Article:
New England and Canada’s Maritime Provinces: Differences in Record Keeping, II
Editor’s Note: This post is by Dr. Terrence M. Punch, CM FRSAI, FIGRS, CG(C), the leading authority on immigration into Canada’s Maritime Provinces. In this two-part article, Dr. Punch explains the differences in record keeping between the New England states/colonies and the neighboring Maritimes, which some future New Englanders used as a stopping-off point. Part I of this article, originally published in last week’s “Genealogy Pointers” and here on this blog, concerned the differences between New England and Maritime census and citizenship records. Persons with Scottish or Irish ancestry should refer to the linked notes following this article for more information about possible family connections in the Maritimes.
A reminder from last week: There are four potential stumbling blocks when working with Canadian Maritime records. To reiterate them briefly (points one and two are in last week’s post): 1. Canada has no federal records prior to 1867. 2. Different citizenship – British subjects going and coming until 1947. 3. Canada has a different pattern of governance. 4. Canada is affected by a lack of/incomplete records.
Maritime Provinces – a Different Path to Governance
The third point is a different path of governance. Nova Scotia was founded as a royal province. Many of the thirteen colonies had been established by corporations, such as Virginia; by proprietary grants, as were Pennsylvania or Maryland; or by religious groups such as Plymouth Bay or Rhode Island. In Nova Scotia’s case there was no lord proprietor, nor a tradition of townships which elected their own officials and largely governed their local affairs. Control was vested in a governor and council appointed by the mother country. This model continued until the attainment of responsible government in 1848.
In 1759 Nova Scotia’s mainland was divided into five original counties: Halifax, Lunenburg, Annapolis, Kings and Cumberland, but merely for administrative convenience to permit the setting up of county land registries, probate courts and the appointment of local petty officials. Until the charter of Halifax as a city in 1841 there were no self governing municipalities in Nova Scotia, hence there isn’t much to seek in terms of local governmental records prior to the 1840s. New Brunswick was part of Nova Scotia until 1784.
Nova Scotia and New Brunswick did indeed have townships, mainly in areas settled by New Englanders in the 1760s and 70s. There survive a number of useful township books, in which at least the births and marriages of the proprietary or shareholding families were recorded, along with such information as the earmarks of cattle and the like. Some books were well kept while others were not, or have been lost.
If you seek the sort of records possessed by many a town clerk in New England, you will be disappointed in the Maritimes. The governing establishment made sure that the townships enjoyed little self-government in any of the ways that mattered. Democracy in the political sphere was as dreaded as enthusiasm in the religious.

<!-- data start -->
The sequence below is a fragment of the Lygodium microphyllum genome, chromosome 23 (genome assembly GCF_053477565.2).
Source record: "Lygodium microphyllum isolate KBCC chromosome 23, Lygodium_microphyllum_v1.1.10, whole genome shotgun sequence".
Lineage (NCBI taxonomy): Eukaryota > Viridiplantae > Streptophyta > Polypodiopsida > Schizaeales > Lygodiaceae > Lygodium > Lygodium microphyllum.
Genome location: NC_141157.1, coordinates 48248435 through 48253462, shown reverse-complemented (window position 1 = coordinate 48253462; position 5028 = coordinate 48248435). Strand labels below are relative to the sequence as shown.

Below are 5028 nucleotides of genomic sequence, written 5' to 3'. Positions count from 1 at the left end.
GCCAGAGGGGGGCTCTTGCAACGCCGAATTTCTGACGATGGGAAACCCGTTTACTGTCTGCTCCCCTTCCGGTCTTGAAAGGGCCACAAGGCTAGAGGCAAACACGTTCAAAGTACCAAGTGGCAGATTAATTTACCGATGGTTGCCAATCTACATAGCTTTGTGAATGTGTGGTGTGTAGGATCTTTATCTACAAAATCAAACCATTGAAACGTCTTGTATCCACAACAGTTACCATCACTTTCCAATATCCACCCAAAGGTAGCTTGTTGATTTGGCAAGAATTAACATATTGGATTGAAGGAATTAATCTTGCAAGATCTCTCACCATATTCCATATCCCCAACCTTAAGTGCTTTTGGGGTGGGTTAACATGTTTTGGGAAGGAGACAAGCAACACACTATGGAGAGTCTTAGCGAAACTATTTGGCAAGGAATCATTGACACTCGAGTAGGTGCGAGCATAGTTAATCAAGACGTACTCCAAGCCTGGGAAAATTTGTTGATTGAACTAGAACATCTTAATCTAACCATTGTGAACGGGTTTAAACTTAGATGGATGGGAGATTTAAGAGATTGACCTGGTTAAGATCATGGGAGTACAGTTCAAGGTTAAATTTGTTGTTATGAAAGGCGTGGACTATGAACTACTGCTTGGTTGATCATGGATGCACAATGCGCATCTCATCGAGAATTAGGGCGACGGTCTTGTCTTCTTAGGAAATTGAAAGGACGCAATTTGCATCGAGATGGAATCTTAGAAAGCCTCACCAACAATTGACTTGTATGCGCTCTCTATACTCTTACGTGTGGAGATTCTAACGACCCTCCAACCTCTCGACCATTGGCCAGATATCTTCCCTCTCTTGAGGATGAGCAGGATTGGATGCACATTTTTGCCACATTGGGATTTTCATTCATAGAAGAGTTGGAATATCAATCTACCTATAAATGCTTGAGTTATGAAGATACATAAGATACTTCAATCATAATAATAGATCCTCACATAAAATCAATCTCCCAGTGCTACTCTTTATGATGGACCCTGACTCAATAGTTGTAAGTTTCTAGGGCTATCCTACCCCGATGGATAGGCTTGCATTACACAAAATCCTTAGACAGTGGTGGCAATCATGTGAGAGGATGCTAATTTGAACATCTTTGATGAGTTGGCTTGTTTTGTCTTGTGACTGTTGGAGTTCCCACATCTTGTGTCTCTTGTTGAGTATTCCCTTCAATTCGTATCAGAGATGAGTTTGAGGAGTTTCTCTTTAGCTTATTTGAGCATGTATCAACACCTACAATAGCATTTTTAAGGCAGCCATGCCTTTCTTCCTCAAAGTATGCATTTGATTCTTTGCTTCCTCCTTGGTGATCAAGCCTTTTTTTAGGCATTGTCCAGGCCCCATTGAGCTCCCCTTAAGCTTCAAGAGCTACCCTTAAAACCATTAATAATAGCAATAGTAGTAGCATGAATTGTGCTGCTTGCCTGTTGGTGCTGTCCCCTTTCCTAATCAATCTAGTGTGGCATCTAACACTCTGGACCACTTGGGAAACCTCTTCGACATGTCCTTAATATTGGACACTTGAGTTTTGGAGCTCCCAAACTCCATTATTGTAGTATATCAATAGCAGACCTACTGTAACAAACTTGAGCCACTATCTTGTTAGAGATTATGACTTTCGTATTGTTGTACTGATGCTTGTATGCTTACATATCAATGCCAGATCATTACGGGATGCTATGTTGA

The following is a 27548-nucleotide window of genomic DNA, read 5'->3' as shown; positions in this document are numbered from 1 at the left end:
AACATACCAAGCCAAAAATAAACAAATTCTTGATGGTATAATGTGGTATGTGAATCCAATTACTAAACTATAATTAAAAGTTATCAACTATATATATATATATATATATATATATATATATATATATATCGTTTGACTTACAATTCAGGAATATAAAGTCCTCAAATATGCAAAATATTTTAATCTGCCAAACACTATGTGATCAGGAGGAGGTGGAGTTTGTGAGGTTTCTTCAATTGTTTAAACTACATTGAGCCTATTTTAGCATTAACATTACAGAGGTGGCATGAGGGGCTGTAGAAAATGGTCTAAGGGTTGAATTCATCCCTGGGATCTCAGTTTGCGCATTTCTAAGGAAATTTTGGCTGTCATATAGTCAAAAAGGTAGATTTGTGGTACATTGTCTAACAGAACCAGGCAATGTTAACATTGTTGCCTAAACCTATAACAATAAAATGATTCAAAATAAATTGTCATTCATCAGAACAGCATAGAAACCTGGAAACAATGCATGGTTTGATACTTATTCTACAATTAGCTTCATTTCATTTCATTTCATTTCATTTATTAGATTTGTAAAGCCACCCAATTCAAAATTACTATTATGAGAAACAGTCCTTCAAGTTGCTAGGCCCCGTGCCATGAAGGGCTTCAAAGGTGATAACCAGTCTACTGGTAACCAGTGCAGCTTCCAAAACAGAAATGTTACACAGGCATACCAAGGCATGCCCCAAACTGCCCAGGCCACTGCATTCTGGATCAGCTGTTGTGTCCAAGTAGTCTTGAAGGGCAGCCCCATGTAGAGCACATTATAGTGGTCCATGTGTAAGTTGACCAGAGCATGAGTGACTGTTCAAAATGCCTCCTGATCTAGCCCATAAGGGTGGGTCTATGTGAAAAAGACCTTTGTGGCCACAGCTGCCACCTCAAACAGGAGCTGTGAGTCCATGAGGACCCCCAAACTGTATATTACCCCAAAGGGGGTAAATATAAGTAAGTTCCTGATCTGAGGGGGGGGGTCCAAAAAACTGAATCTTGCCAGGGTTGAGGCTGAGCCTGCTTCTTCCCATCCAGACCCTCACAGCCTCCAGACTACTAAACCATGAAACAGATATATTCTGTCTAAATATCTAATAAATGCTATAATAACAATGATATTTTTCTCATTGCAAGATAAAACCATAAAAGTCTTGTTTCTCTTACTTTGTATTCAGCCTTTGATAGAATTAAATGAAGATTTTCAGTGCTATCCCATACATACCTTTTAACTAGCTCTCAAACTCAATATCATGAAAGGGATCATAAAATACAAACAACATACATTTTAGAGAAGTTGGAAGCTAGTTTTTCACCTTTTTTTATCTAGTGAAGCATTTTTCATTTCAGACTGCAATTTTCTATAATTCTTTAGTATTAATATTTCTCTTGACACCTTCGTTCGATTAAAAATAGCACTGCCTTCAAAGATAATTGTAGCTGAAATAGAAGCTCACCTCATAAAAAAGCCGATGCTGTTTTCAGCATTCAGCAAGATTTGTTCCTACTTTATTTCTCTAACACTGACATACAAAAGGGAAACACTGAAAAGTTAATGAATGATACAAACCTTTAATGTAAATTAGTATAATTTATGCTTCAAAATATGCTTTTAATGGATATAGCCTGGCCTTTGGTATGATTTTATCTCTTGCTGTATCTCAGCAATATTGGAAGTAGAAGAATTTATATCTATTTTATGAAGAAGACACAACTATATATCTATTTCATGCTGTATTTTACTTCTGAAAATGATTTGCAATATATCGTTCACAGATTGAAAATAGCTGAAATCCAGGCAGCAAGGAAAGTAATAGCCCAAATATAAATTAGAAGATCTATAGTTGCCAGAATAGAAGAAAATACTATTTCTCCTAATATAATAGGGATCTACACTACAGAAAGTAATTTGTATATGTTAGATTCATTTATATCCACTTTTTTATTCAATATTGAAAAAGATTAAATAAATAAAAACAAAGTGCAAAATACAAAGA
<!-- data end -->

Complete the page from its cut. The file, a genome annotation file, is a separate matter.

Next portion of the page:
A major consequence of this record deficit has been to render church registers of much greater significance to genealogical researchers. The best served communities in this respect are Halifax and Lunenburg. In both cases, some church registers go back to the first settlement in the mid-eighteenth century. Apart from some Acadian French registers, fewer than a dozen church books predate the coming of the Loyalists in the 1780s. Speaking generally, Anglican/Episcopalian records are the oldest we possess. Since people availed themselves of the services of the only church around, the Anglican records frequently registered the baptism of children to parents who were any of several other Christian denominations (more information about these records here). Congregationalism was largely supplanted after 1783 by the rise of Baptist and Methodist churches in the region. Presbyterianism prevailed in some areas like a Scottish settlement, while Lutheranism was strongest in Lunenburg County, Nova Scotia, settled by Germans. Substantial Roman Catholic congregations existed in wherever there were Acadian or southern Irish populations.
The fourth and last consideration to remember is the fact that Maritime records are a challenge to the researcher who seeks to find a wide variety of records upon which to draw for genealogical evidence. As already mentioned, the records of naturalization are scanty, passenger lists are scarce, and until quite recent times, the conservation of records was primitive, resulting in the destruction by mold, carelessness and abuse of a great part of the written heritage.
There is little sustained and dependable funding for historic matters. What is done tends to be piecemeal or directed towards one-shot projects rather than to the more mundane, but far more important, goal of finding, conserving and general preservation of records. Private individuals and small local societies have performed yeoman service in this field. Without those loyal volunteers and the professional staff of the Archives, the situation would be much worse. As matters stand, the researcher must use his or her ingenuity to sniff out documentation of use in the quest.
Notes and Tips for Those of Irish or Scottish Ancestry
For a list of early church registers held at the Nova Scotia Archives, see Terrence M. Punch, Genealogical Research in Nova Scotia, new revised edition (Halifax: Nimbus Publishing Limited, 1998), pp. 70-82.
Terrence M. Punch is the author of rich collections of source records: Erin’s Sons: Irish Arrivals in Atlantic Canada, Vols. I, II, III, & IV (Baltimore: Genealogical Publishing Co., 2008 – 2010), and Some Early Scots in Maritime Canada, Vols. I, II, & III (Baltimore: Genealogical Publishing Co., 2011-2012).
Image Credit: By Creator, Israel de Wolf Andrews [Public domain] via Wikimedia Commons